Feb 17, 2015. 12:47 PM | 1 Like Like |Link to Comment
  • Apple Watch ASPs: Poll Reveals A Hint [View article]
    Absolutely right. I'm not interested in a watch but it's more than that. If they can make it monitor blood pressure it'll be a necessity for many people, nearly everyone over a certain age.

    I also agree JackDenial - as phones get bigger, it's nice to be able to put them down for awhile.
    Feb 12, 2015. 06:04 PM | 3 Likes Like |Link to Comment
  • Universal Goes Back To Basics With Jennifer Lopez's 'The Boy Next Door' [View article]
    "Back to basics" = worthless trash, aka "Gigle", "Maid in Manhattan"

    That's good for Universal?
    Jan 24, 2015. 10:09 AM | Likes Like |Link to Comment
  • Unlearning Monetary Policy's History Lessons [View article]
    Yes, the 1921 "Panic" is now incorrectly used as exemplary by proponents of austerity.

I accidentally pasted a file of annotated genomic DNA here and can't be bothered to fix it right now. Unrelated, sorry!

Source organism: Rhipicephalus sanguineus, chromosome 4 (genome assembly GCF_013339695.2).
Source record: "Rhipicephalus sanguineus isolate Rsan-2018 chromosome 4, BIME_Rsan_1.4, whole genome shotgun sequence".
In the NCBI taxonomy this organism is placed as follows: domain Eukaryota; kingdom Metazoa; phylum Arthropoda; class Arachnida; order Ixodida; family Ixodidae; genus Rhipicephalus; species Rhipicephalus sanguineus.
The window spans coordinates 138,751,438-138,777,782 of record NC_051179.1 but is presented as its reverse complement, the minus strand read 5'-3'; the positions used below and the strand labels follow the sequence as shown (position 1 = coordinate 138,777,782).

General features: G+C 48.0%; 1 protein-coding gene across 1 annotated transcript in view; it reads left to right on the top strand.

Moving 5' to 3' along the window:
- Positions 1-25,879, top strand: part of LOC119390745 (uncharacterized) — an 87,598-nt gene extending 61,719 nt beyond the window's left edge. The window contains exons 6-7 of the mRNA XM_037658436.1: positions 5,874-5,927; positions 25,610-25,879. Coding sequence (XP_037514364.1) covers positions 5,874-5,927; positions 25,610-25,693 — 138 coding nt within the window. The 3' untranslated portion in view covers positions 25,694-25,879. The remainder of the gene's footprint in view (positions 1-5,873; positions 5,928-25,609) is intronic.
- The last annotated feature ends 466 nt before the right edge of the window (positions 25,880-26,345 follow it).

What's not mentioned is that the early 1920s were the beginning of a very large industrial expansion as new consumer products were being brought to market. That includes all the consumer appliances we take for granted now including automobiles and new forms of communication (radio, telephones) that moved from experimental to must haves. Mass production was starting to kick in at a level not seen before, in the US and then in Europe.

    The new mass-produced products needed style to be competitive so arts and design received a big boost which further aided employment. All that eventually made the 20s roar.
    Nov 11, 2014. 09:20 AM | Likes Like |Link to Comment
  • The Market's Knockout Punch Is Still To Come [View article]
    "That's because the debt owed was very small..."

    I was thinking of that and wondered how much more could be done before the economy was too negatively impacted.

    "...no one, except the privileged few, will be happy with the outcome."

    I think you're right on that one.

    The problem is, all societies have built up debt that eventually brought the system down. Some sort of reset mechanism needs to be developed.